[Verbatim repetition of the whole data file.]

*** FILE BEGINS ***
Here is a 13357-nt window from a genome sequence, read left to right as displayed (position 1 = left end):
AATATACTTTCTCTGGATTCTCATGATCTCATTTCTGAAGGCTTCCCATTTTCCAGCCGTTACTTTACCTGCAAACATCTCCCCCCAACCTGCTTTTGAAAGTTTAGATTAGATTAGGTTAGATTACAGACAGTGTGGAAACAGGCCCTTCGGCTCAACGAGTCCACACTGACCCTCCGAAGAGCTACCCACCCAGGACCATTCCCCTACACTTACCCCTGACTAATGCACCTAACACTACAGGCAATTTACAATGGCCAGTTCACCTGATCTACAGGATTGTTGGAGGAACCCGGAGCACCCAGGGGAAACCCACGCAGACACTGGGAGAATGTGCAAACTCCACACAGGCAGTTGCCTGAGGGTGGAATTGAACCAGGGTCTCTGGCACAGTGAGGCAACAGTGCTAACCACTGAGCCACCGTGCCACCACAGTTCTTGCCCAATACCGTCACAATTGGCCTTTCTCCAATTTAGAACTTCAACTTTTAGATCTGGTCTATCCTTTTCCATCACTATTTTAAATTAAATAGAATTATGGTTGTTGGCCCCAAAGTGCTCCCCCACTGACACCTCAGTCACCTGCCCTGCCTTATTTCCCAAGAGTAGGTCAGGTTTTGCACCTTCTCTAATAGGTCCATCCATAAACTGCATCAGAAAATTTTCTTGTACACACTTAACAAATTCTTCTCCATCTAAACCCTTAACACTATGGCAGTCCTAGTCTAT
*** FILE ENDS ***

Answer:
Here is a 13357-nt window from a genome sequence, read left to right as displayed (position 1 = left end):
AATATACTTTCTCTGGATTCTCATGATCTCATTTCTGAAGGCTTCCCATTTTCCAGCCGTTACTTTACCTGCAAACATCTCCCCCCAACCTGCTTTTGAAAGTTTAGATTAGATTAGGTTAGATTACAGACAGTGTGGAAACAGGCCCTTCGGCTCAACGAGTCCACACTGACCCTCCGAAGAGCTACCCACCCAGGACCATTCCCCTACACTTACCCCTGACTAATGCACCTAACACTACAGGCAATTTACAATGGCCAGTTCACCTGATCTACAGGATTGTTGGAGGAACCCGGAGCACCCAGGGGAAACCCACGCAGACACTGGGAGAATGTGCAAACTCCACACAGGCAGTTGCCTGAGGGTGGAATTGAACCAGGGTCTCTGGCACAGTGAGGCAACAGTGCTAACCACTGAGCCACCGTGCCACCACAGTTCTTGCCCAATACCGTCACAATTGGCCTTTCTCCAATTTAGAACTTCAACTTTTAGATCTGGTCTATCCTTTTCCATCACTATTTTAAATTAAATAGAATTATGGTTGTTGGCCCCAAAGTGCTCCCCCACTGACACCTCAGTCACCTGCCCTGCCTTATTTCCCAAGAGTAGGTCAGGTTTTGCACCTTCTCTAATAGGTCCATCCATAAACTGCATCAGAAAATTTTCTTGTACACACTTAACAAATTCTTCTCCATCTAAACCCTTAACACTATGGCAGTCCTAGTCTAT